But there's a seldom-linked resource I just stumbled into, where The New Republic discusses each week's episode with a real-life CIA case officer. Great stuff. Analysis of last night's episode is due up at any moment, but, meanwhile, here are the previous installments.

I'm still finding the series worth watching, but among the current crop I'm more into (in no particular order) Masters of Sex (Showtime), Key & Peele (Comedy Central....catch the 10/16 episode if you can); Veep (HBO), The Bridge (FX), Hannibal (NBC), Orange is the New Black (Netflix), Louie (FX), The Americans (FX, which I wrote about here), Game of Thrones (HBO), and, while downhill, still possibly the greatest TV series ever (even if you don't love cars): Top Gear (British version only, on BBC America).

Also, I should point out that I was recommending Breaking Bad way before it became popular, back in 2009!.

Saturday, October 19, 2013

Spain, Morocco, London, Part 4: Sunday Dinner in the Faux Countryside

Part 1: I Eagerly Kiss Your Cheeks
Part 2: A Paella By Any Other Name...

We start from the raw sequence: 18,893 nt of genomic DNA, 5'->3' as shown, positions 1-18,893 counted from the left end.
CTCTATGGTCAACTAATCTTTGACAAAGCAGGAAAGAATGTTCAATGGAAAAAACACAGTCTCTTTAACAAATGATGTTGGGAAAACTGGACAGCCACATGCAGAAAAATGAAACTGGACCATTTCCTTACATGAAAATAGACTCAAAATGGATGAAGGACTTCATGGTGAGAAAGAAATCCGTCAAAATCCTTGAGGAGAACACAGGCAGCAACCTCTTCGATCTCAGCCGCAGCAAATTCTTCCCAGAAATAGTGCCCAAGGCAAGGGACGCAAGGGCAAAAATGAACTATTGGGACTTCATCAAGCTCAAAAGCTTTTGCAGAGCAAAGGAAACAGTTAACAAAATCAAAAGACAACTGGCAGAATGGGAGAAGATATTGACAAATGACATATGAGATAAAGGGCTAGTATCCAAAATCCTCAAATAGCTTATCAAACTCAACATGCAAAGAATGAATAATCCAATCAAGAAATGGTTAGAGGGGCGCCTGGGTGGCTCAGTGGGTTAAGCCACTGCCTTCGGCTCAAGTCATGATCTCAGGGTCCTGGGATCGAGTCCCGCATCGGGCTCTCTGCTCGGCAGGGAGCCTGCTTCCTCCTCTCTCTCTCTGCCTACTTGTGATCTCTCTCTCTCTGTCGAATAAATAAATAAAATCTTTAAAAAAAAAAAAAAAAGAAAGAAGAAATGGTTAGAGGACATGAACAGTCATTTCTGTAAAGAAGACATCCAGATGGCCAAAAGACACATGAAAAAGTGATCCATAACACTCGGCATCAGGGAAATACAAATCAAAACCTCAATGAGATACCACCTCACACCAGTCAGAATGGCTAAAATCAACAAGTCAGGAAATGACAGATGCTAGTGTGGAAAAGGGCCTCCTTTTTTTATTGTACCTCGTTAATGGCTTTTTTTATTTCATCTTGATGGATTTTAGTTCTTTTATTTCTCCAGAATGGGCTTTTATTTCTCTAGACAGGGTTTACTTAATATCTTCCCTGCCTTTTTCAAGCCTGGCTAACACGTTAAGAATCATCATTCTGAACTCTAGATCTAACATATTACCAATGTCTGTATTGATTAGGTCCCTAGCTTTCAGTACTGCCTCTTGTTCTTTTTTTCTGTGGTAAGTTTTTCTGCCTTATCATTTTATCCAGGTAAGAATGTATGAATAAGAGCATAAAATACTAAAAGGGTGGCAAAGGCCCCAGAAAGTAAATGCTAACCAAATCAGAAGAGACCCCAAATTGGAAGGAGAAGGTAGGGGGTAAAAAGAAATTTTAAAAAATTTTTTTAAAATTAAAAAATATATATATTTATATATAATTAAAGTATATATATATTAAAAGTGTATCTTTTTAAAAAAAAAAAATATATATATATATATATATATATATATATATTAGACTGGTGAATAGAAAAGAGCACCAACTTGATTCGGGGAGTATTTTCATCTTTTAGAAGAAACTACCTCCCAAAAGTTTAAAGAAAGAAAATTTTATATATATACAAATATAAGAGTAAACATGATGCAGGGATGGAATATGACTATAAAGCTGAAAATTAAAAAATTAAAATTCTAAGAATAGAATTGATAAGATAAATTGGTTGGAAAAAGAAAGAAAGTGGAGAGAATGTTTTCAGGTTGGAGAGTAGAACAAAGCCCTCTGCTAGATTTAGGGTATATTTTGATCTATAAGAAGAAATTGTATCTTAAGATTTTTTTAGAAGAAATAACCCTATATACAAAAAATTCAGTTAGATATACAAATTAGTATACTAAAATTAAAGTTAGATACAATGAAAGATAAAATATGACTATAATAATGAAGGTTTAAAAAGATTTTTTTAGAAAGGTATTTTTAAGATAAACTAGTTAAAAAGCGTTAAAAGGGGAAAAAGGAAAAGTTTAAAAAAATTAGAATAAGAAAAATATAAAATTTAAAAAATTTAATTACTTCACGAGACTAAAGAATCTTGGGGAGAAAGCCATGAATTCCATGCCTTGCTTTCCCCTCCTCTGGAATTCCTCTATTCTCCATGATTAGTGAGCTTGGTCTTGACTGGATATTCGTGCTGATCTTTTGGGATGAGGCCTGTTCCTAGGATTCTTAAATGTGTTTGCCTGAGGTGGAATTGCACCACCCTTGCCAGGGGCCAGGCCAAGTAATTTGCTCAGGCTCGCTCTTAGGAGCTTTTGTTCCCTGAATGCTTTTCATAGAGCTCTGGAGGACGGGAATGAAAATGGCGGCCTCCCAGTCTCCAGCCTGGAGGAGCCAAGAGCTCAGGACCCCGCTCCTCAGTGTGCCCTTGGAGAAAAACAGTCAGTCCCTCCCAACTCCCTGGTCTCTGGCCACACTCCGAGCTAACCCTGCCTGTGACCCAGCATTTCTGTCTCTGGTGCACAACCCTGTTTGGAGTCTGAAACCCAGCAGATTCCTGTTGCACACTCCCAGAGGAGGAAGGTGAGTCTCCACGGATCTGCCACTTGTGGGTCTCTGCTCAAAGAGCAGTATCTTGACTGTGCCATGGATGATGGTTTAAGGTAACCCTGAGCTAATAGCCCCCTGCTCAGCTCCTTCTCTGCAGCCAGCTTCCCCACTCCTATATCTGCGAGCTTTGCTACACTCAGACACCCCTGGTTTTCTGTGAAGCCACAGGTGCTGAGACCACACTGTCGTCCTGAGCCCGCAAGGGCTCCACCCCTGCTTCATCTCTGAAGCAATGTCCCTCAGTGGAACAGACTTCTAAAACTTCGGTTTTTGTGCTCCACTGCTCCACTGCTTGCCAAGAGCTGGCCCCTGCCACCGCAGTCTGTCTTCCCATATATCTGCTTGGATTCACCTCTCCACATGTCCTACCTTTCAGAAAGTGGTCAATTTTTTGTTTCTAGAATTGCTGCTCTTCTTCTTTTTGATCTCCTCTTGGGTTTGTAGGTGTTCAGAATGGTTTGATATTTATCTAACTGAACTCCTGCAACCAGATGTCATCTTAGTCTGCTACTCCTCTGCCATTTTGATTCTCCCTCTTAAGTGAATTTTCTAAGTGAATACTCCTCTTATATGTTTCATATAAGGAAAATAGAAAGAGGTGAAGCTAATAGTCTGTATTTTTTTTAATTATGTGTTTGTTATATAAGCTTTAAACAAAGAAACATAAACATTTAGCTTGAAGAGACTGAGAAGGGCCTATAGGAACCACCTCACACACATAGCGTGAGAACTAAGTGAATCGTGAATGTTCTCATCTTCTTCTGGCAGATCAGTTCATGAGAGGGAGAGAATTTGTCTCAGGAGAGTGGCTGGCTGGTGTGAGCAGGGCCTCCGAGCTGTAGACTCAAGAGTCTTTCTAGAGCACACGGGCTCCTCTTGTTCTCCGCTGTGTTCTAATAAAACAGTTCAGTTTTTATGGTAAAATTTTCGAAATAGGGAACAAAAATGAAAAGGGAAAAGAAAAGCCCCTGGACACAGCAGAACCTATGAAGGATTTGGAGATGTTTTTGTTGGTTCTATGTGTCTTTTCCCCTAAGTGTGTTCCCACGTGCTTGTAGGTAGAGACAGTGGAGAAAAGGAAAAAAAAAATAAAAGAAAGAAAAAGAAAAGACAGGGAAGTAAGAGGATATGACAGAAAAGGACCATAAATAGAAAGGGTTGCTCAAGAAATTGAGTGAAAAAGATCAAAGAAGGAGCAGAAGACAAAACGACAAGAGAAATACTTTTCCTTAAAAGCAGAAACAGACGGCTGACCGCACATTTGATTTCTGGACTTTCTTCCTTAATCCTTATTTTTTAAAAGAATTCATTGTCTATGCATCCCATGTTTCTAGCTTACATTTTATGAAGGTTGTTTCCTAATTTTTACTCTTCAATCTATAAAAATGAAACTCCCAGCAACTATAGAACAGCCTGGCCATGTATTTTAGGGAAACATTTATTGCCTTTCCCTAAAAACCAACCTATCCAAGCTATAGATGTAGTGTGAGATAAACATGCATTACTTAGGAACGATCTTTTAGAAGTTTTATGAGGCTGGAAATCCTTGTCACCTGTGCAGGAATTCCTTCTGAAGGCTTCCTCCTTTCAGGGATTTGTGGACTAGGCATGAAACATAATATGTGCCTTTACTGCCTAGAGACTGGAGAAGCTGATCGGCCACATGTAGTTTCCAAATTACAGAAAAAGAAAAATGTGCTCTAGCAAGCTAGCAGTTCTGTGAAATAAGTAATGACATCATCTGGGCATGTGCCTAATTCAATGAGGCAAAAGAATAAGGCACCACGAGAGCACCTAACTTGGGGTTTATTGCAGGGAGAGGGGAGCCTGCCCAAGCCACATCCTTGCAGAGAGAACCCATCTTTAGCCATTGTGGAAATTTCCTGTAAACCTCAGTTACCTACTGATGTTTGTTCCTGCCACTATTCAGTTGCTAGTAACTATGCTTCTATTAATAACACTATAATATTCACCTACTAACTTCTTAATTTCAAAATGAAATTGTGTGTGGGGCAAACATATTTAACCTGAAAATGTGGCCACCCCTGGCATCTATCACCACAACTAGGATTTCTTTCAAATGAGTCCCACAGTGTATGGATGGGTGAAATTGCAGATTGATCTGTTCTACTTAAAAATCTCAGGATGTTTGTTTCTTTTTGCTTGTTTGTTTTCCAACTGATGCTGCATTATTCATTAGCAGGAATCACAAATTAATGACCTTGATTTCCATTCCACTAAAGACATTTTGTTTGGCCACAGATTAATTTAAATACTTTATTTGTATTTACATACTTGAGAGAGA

Part 3: Scoring Some Coca


As in many Mediterranean cultures, Catalan families enjoy the tradition of a Sunday drive in the country, highlighted by a simple, rustic meal. But Barcelona has sprawled so heavily that much of what was previously "country" now lies within city limits. So if you simply drive over Tibidabo mountain, which hovers over the north end of town, you can feel as if you're a hundred miles away.

Photo of Tibidabo snarfed, with permission, from here


The far side of Tibidabo boasts a number of eateries. All are filled to capacity on Sundays, though otherwise sleepy. And they make urbanites pay dearly for their laziness. If you drive an hour or two into actual countryside (e.g. the place where I had calçots a few years ago), you'll pay a fraction of the price.




But drummer Pablo Posa has made a rare score, discovering the one Tibidabo place with reasonable prices. We enjoyed a very typical Catalan Sunday dinner at Can Jané, which, for extra bucolic-ness, boasts a small menagerie of animals such as emus and ponys.




Tourists never know what to do with the big pile of toast.